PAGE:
Since Sam had made progress on her own, we didn’t alter her diet much in the beginning, we just asked her to start tracking her intake so that we could monitor her foods, hold her accountable and so she could gain greater insight into her intake. She used the myfitnesspal app, which made tracking a breeze.
Soon enough, she got back on track with her fat loss. This simple solution worked for two key reasons.
First, remember that study I mentioned a couple paragraphs back that compared all the diets? Even though they found no specific diet was superior, they did identify one pattern across the most successful dieters, support. The participants that lost the most fat had support to help them achieve that goal. This support was either in the form of a coach, accountability partner or family member taking action with them.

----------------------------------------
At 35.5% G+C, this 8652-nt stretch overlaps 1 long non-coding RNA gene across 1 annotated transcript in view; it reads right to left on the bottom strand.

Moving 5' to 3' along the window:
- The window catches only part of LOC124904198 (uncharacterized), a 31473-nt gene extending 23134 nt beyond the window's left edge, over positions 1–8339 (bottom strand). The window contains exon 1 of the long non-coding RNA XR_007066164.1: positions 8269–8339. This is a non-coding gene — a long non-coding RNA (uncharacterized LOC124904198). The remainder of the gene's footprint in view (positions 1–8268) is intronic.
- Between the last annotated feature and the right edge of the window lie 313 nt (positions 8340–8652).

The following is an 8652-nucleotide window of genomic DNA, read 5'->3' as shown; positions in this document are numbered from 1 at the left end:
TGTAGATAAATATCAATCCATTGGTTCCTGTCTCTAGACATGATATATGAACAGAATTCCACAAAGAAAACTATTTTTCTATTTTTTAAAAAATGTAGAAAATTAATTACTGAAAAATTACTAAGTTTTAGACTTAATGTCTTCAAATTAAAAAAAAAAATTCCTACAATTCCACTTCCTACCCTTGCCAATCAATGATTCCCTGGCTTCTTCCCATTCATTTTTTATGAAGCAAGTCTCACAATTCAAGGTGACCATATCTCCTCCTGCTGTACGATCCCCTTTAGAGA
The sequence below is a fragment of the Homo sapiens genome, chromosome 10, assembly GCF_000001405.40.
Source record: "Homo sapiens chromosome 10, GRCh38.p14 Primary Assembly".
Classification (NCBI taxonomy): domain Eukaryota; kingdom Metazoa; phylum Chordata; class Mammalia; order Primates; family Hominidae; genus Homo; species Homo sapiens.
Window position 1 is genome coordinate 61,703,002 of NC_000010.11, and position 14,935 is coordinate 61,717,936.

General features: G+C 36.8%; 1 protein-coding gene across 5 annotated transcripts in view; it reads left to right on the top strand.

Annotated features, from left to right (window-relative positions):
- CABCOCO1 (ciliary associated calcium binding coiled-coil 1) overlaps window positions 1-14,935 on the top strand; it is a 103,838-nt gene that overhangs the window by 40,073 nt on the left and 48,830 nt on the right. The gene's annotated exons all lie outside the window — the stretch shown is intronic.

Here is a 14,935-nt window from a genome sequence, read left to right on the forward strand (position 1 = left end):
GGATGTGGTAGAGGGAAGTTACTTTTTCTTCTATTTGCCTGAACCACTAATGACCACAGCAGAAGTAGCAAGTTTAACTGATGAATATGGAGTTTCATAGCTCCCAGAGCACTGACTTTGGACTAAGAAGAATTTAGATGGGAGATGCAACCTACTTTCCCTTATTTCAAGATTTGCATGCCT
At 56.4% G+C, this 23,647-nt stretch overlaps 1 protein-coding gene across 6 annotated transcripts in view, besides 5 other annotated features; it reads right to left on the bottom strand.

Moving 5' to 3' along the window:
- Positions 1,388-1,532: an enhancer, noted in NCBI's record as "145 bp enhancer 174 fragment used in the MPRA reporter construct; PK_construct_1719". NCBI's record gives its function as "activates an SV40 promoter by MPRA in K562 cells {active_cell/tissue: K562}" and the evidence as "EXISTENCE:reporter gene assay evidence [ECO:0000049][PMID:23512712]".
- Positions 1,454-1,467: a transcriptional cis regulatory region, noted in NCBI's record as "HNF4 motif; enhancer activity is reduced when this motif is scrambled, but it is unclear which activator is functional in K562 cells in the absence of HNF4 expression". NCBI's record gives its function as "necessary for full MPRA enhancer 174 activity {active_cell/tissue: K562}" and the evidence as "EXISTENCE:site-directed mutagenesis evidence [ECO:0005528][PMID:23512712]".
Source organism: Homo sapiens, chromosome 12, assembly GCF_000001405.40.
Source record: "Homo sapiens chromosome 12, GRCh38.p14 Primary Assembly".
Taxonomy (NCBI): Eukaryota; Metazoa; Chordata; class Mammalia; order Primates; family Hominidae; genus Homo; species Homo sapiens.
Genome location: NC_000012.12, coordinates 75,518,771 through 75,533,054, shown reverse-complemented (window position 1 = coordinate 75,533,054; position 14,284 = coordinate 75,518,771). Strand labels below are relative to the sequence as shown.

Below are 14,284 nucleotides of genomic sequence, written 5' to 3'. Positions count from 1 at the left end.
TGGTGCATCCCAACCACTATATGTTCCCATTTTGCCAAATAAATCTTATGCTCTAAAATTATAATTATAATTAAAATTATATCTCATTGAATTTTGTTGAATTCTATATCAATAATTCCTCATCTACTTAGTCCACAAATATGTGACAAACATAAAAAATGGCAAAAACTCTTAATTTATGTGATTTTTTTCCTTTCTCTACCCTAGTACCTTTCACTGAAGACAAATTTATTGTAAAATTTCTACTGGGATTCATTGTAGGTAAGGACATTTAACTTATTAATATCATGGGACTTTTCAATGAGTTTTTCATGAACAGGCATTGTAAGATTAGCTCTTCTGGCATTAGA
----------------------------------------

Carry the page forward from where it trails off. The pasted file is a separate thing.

Second, the mere act of logging helped uncover excessive cheats that were sabotaging her progress. She didn’t realize the magnitude of these indiscretions until she started logging, which is common. Sure, most people think they’re quite good at estimating their intake, but unless you’re highly practiced at it, there’s a strong chance you’re fooling yourself.
This is exemplified in a study where participants were asked to estimate how many calories they burned exercising (which they overestimated by 400%) and then consume as many calories as they thought they burned at a buffet (where they miscalculated by a factor of 2x). With errors this large, it’s easy to stall out in your diet and get confused about why it’s happening.